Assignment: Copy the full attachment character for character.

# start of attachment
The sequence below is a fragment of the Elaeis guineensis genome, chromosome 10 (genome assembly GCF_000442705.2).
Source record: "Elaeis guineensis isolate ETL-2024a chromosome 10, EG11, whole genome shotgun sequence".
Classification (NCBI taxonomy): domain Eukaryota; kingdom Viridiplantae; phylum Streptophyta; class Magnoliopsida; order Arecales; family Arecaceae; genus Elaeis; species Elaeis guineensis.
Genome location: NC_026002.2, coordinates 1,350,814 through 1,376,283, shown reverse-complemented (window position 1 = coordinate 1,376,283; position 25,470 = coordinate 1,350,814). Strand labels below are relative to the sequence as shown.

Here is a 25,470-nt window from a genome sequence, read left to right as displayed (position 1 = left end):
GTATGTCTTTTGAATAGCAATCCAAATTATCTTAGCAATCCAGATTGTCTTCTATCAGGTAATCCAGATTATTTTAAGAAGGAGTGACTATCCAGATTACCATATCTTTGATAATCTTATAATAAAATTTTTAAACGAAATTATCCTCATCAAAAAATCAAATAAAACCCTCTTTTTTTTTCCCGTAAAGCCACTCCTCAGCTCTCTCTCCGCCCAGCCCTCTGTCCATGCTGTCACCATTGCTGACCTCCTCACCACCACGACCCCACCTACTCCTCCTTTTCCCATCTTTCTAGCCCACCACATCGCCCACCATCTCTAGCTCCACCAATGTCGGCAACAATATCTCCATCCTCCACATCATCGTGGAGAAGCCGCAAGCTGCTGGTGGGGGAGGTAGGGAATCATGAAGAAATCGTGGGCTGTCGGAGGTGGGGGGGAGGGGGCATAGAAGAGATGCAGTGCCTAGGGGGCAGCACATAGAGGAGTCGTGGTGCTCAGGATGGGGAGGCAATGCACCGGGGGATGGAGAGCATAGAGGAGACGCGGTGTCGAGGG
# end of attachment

The sequence below is a fragment of the Elaeis guineensis genome, chromosome 10 (genome assembly GCF_000442705.2).
Source record: "Elaeis guineensis isolate ETL-2024a chromosome 10, EG11, whole genome shotgun sequence".
Classification (NCBI taxonomy): domain Eukaryota; kingdom Viridiplantae; phylum Streptophyta; class Magnoliopsida; order Arecales; family Arecaceae; genus Elaeis; species Elaeis guineensis.
Genome location: NC_026002.2, coordinates 1,350,814 through 1,376,283, shown reverse-complemented (window position 1 = coordinate 1,376,283; position 25,470 = coordinate 1,350,814). Strand labels below are relative to the sequence as shown.

Here is a 25,470-nt window from a genome sequence, read left to right as displayed (position 1 = left end):
GTATGTCTTTTGAATAGCAATCCAAATTATCTTAGCAATCCAGATTGTCTTCTATCAGGTAATCCAGATTATTTTAAGAAGGAGTGACTATCCAGATTACCATATCTTTGATAATCTTATAATAAAATTTTTAAACGAAATTATCCTCATCAAAAAATCAAATAAAACCCTCTTTTTTTTTCCCGTAAAGCCACTCCTCAGCTCTCTCTCCGCCCAGCCCTCTGTCCATGCTGTCACCATTGCTGACCTCCTCACCACCACGACCCCACCTACTCCTCCTTTTCCCATCTTTCTAGCCCACCACATCGCCCACCATCTCTAGCTCCACCAATGTCGGCAACAATATCTCCATCCTCCACATCATCGTGGAGAAGCCGCAAGCTGCTGGTGGGGGAGGTAGGGAATCATGAAGAAATCGTGGGCTGTCGGAGGTGGGGGGGAGGGGGCATAGAAGAGATGCAGTGCCTAGGGGGCAGCACATAGAGGAGTCGTGGTGCTCAGGATGGGGAGGCAATGCACCGGGGGATGGAGAGCATAGAGGAGACGCGGTGTCGAGGG